"... the ecology of this Bradwood site compared to that of other LNG proposed sites leaves no doubt less harmful alternatives are available," according to comments submitted July 24 by the Columbia River Inter-Tribal Fish Commission. "Bradwood is a unique, valuable and productive salmonid rearing habitat that must be preserved and protected, not destroyed.
"In total, stark contrast, the Bradwood LNG project would be a large-scale industrial development that will have lasting, permanent negative affects on the surrounding fish habitat and related environments," the CRITFC comments said.
NorthernStar Natural Gas is seeking authorization to build the ship terminal on a former industrial site at Bradwood, Ore., 38-miles from the river mouth. A "sendout" pipeline would stretch nearly 19 miles upriver, cross the Columbia and run 17 more miles to Kelso, Wash.
The purpose of the Bradwood Landing Project is to import natural gas to the Pacific Northwest. LNG is natural gas that has been turned into a liquid state by cooling it to about minus 260 degrees Fahrenheit to reduce its volume for transport in specially designed carriers some distance across oceans from its point of origin to the proposed LNG import terminal.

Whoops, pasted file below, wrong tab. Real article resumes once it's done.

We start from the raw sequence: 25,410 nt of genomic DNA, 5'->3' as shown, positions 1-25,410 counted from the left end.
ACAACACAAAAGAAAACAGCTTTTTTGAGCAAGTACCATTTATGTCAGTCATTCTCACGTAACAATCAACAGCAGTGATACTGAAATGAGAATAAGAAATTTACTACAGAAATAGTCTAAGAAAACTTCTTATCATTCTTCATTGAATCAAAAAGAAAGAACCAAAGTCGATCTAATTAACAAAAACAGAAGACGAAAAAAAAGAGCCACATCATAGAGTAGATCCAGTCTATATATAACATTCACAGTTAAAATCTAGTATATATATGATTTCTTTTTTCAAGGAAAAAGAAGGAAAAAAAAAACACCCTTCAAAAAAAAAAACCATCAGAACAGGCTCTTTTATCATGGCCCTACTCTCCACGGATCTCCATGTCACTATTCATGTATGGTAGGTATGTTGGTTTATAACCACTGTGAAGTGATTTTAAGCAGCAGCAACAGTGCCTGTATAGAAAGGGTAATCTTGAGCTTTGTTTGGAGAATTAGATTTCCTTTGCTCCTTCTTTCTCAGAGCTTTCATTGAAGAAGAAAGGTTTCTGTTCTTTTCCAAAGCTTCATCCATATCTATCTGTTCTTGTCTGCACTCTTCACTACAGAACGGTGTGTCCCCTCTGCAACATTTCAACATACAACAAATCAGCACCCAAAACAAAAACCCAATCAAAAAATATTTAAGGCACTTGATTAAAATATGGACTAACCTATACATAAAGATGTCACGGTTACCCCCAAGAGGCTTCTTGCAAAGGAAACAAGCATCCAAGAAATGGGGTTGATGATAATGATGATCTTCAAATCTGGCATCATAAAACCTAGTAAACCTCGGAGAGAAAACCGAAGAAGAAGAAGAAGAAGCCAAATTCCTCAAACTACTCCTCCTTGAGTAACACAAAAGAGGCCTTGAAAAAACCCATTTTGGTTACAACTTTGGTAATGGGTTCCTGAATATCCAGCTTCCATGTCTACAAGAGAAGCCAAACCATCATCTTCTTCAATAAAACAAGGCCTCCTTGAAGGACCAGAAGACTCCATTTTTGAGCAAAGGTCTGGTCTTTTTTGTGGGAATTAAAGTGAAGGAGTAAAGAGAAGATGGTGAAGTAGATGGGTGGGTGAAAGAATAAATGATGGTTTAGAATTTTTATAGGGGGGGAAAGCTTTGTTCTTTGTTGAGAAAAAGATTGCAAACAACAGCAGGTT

The project includes:
? dredging a 58-acre maneuvering area off the federally-maintained Columbia River
navigation channel, and a single berth capable of receiving and unloading LNG carriers with cargo capacities ranging from 100,000 to 200,000 cubic meters;
? installing a set of four 16-inch-diameter LNG unloading arms at the berth, and a 1,240-footlong 32-inch-diameter cryogenic LNG transfer pipeline and 6-inch-diameter LNG
recirculation cool-down pipeline from the berth to the storage tanks;
? installing two 160,000 m3 insulated LNG storage tanks;
? building a vapor handling system and vaporization equipment, including seven submerged combustion vaporizers capable of regasifying the LNG for sendout through a transfer meter station; and
? building ancillary utilities, service buildings, and associated safety and security systems.
"Based on the analysis included in the EIS, the FERC staff concludes that the proposed action would have limited adverse environmental impacts," the FEIS concludes. "However, if the Bradwood Landing Project is constructed and operated in accordance with applicable laws and regulations, and with implementation of NorthernStar's proposed mitigation measures, and the additional mitigation measures recommended by staff, environmental impacts would be substantially reduced."